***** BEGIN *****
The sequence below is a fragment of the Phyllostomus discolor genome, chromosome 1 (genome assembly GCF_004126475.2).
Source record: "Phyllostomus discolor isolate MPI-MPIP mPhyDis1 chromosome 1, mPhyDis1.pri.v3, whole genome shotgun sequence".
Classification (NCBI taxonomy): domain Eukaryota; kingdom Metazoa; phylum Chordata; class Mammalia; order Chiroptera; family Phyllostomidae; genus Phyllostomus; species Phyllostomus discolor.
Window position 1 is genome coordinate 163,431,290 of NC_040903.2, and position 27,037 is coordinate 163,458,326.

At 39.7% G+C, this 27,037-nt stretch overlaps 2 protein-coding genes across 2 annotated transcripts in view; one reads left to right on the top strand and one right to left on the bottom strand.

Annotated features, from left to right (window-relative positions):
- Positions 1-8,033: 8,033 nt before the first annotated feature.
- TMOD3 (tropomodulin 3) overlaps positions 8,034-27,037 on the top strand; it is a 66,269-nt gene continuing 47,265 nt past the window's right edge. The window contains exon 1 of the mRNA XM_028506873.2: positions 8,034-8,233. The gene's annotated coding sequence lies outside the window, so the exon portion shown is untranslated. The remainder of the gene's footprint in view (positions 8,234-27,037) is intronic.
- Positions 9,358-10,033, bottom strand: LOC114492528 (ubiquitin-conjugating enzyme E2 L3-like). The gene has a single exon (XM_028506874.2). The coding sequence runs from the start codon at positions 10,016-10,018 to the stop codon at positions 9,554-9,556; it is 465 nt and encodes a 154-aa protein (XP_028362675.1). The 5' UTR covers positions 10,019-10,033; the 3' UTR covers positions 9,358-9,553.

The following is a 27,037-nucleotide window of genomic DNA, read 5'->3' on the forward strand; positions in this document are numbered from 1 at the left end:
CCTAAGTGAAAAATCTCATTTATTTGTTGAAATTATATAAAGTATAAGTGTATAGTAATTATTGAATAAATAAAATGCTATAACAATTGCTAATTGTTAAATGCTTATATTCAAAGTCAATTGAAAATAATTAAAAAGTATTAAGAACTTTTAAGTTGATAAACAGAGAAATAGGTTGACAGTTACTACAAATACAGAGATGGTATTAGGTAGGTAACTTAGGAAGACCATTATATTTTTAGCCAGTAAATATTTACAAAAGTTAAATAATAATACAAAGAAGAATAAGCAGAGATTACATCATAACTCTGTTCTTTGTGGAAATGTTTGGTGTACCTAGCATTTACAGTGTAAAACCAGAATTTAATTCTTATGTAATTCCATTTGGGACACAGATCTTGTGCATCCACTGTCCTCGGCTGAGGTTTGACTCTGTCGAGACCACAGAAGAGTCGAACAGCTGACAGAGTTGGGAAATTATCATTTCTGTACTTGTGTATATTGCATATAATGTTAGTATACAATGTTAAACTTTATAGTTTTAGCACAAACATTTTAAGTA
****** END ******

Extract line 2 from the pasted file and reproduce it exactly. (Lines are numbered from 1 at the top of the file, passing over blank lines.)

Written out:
Source record: "Phyllostomus discolor isolate MPI-MPIP mPhyDis1 chromosome 1, mPhyDis1.pri.v3, whole genome shotgun sequence".